When we say that something is a “systemic” problem, we mean that it spreads throughout the entire system (in this case, our society), and when we say that something is “institutional,” we mean that there are structures and mechanisms in place to maintain something. Rape culture is both.

For example, when rape victims seek help, they must often answer invasive and offensive questions to defend the circumstances of the rape. Police may ask: “What were you wearing?” “Were you drinking?” “Did you flirt?” “Did you say ‘no’ loud enough?” “Did you fight back?” “Did you scream?” Furthermore, in hundreds of thousands of instances, victims’ rape kits have never been analyzed. This isn’t one victim, one rapist, one police officer – it’s not an individual problem. This is embedded in our very systems of social order.

Or take the case of politicians arguing that only some sorts of rape are “honest,” or “legitimate,” that women frequently fake having been raped, that marital rape shouldn’t be a crime, that pregnancies resulting from rape are really just gifts from God, and that because rape is inevitable anyway (there’s that “human nature” gem again), why shouldn’t women just “sit back and enjoy it?” In fact, many politicians still refuse to take sexual assault in the military or in prisons seriously, and it doesn’t get more institutional than that.

Thankfully, many of these politicians have since lost their elections. But in many cases, the damage of this systemic rhetoric is already done. Young women who have come forward about their rapes have been bullied by their peers, ridiculed by their communities, ignored by the authorities, and in these three cases have committed suicide. Though it is systems and institutions that uphold rape culture, it is individual lives that are destroyed.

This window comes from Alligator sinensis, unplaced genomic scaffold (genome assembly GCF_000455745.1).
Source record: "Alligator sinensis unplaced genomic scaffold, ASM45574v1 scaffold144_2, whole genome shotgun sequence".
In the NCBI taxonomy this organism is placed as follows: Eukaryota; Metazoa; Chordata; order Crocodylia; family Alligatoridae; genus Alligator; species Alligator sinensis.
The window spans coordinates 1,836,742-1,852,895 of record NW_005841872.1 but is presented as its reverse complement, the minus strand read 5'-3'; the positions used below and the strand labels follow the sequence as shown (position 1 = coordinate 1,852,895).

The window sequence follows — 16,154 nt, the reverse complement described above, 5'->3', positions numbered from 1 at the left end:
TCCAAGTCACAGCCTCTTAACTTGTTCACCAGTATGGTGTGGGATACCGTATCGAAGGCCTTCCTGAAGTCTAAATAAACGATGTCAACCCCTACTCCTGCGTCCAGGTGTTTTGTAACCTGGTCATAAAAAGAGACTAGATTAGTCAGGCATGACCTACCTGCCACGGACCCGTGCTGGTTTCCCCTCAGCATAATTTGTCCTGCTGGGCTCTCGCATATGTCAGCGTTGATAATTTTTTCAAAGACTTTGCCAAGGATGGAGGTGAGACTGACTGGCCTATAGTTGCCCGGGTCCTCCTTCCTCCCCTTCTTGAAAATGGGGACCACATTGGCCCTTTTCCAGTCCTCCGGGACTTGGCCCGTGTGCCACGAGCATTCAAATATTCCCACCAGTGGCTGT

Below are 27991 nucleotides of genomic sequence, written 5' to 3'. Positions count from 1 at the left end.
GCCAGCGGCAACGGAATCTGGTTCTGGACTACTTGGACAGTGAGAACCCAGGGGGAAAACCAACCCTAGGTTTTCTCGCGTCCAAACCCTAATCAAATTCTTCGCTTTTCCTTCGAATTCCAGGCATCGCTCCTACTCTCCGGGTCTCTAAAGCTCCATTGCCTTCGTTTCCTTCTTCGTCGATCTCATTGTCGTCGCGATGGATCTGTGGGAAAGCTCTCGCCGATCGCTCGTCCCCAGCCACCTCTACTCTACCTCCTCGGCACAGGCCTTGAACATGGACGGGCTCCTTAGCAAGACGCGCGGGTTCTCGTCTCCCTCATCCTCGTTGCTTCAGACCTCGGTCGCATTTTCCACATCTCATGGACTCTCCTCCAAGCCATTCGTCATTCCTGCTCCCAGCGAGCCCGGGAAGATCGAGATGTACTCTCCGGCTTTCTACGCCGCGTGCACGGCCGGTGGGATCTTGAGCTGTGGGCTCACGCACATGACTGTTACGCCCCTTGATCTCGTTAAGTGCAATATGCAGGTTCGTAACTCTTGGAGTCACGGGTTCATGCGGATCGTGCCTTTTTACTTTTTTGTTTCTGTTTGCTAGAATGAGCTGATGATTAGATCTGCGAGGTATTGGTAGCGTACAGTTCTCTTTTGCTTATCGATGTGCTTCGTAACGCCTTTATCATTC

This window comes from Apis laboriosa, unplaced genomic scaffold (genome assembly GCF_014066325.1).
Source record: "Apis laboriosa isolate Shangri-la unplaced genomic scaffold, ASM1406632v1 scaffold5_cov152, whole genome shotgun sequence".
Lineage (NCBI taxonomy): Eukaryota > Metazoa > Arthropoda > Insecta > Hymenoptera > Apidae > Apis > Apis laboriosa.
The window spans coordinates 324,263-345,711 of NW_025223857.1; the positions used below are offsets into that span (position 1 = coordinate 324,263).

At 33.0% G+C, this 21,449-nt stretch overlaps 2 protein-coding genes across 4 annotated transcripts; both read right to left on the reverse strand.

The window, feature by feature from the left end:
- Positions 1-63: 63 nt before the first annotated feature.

How to Fight Back

Preventing rape means changing an entire culture. Here’s how to get started:

  1. Encourage boys and men to express emotions and unravel hyper-masculinity: William Pollack’s work is a great place to start, and look out for a documentary on the topic coming soon.

  2. Push back against sexual objectification: Evidence-based activists at the girl-fueled organization, SPARK, provide a great model and the Miss Representation documentary is a must.

  3. Rape prevention courses: Foubert, Godin, and Tatum found that men can take a rape prevention class in college that affects them for years. The course teaches empathy and then how to intervene in dangerous situations, support a rape survivor, and even confront others who tell jokes about rape. Another study by Klaw and colleagues found similar results. Get involved here.

  4. Engage bystanders: Cases like the Steubenville rapes remind us there are often times when people see something bad happening, and don’t know how to stop it. The National Sexual Violence Resource Center provides tons of research and information about how to reverse this trend.

  5. Change public perception of what’s acceptable: Several successful anti-rape campaigns all around the globe are working to dismantle rape culture. Check out the “Don’t be that guy” campaign in Canada that has cut sexual assaults in Vancouver by 10%. A campaign in the UK takes a similar approach. Feminist organizations like Take Back the Night and V-Day have long histories of pushing back against sexual violence. And remember that women have many male allies committed to tearing down rape culture (including President Obama).

Rape culture may be a giant multi-faceted problem, but if we commit to addressing each of these damaging components in turn, we can move ever closer to eradicating rape for good.